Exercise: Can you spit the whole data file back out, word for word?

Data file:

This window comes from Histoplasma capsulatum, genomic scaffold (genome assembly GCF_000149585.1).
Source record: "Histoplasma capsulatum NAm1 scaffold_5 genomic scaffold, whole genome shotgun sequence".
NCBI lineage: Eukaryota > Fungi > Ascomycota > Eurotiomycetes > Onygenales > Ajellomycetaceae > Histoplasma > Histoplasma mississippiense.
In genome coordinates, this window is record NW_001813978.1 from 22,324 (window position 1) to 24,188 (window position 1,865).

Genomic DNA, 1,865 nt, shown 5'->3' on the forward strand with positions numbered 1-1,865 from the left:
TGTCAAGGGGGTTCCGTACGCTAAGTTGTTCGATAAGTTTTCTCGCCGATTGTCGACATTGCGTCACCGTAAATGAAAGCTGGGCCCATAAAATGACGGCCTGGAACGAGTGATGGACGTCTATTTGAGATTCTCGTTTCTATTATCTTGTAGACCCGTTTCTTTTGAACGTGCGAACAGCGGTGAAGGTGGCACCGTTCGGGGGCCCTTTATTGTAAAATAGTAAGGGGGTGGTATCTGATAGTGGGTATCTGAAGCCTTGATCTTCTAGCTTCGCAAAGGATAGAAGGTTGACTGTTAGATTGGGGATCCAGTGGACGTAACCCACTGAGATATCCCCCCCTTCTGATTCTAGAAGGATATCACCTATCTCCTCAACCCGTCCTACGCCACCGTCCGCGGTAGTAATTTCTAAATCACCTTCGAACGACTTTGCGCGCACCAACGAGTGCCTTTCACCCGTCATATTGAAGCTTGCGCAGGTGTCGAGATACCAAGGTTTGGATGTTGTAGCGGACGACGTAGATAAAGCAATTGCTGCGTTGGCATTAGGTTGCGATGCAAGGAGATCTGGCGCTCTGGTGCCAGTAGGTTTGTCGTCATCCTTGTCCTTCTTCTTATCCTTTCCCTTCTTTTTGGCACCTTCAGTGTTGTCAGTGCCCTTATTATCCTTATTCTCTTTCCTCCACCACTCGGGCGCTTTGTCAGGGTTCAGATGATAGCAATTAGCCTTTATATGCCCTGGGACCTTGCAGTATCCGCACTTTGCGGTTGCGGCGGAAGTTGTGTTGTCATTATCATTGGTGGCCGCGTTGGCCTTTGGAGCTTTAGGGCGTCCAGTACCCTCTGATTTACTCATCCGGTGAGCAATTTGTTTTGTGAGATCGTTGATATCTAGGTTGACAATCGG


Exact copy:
This window comes from Histoplasma capsulatum, genomic scaffold (genome assembly GCF_000149585.1).
Source record: "Histoplasma capsulatum NAm1 scaffold_5 genomic scaffold, whole genome shotgun sequence".
NCBI lineage: Eukaryota > Fungi > Ascomycota > Eurotiomycetes > Onygenales > Ajellomycetaceae > Histoplasma > Histoplasma mississippiense.
In genome coordinates, this window is record NW_001813978.1 from 22,324 (window position 1) to 24,188 (window position 1,865).

Genomic DNA, 1,865 nt, shown 5'->3' on the forward strand with positions numbered 1-1,865 from the left:
TGTCAAGGGGGTTCCGTACGCTAAGTTGTTCGATAAGTTTTCTCGCCGATTGTCGACATTGCGTCACCGTAAATGAAAGCTGGGCCCATAAAATGACGGCCTGGAACGAGTGATGGACGTCTATTTGAGATTCTCGTTTCTATTATCTTGTAGACCCGTTTCTTTTGAACGTGCGAACAGCGGTGAAGGTGGCACCGTTCGGGGGCCCTTTATTGTAAAATAGTAAGGGGGTGGTATCTGATAGTGGGTATCTGAAGCCTTGATCTTCTAGCTTCGCAAAGGATAGAAGGTTGACTGTTAGATTGGGGATCCAGTGGACGTAACCCACTGAGATATCCCCCCCTTCTGATTCTAGAAGGATATCACCTATCTCCTCAACCCGTCCTACGCCACCGTCCGCGGTAGTAATTTCTAAATCACCTTCGAACGACTTTGCGCGCACCAACGAGTGCCTTTCACCCGTCATATTGAAGCTTGCGCAGGTGTCGAGATACCAAGGTTTGGATGTTGTAGCGGACGACGTAGATAAAGCAATTGCTGCGTTGGCATTAGGTTGCGATGCAAGGAGATCTGGCGCTCTGGTGCCAGTAGGTTTGTCGTCATCCTTGTCCTTCTTCTTATCCTTTCCCTTCTTTTTGGCACCTTCAGTGTTGTCAGTGCCCTTATTATCCTTATTCTCTTTCCTCCACCACTCGGGCGCTTTGTCAGGGTTCAGATGATAGCAATTAGCCTTTATATGCCCTGGGACCTTGCAGTATCCGCACTTTGCGGTTGCGGCGGAAGTTGTGTTGTCATTATCATTGGTGGCCGCGTTGGCCTTTGGAGCTTTAGGGCGTCCAGTACCCTCTGATTTACTCATCCGGTGAGCAATTTGTTTTGTGAGATCGTTGATATCTAGGTTGACAATCGG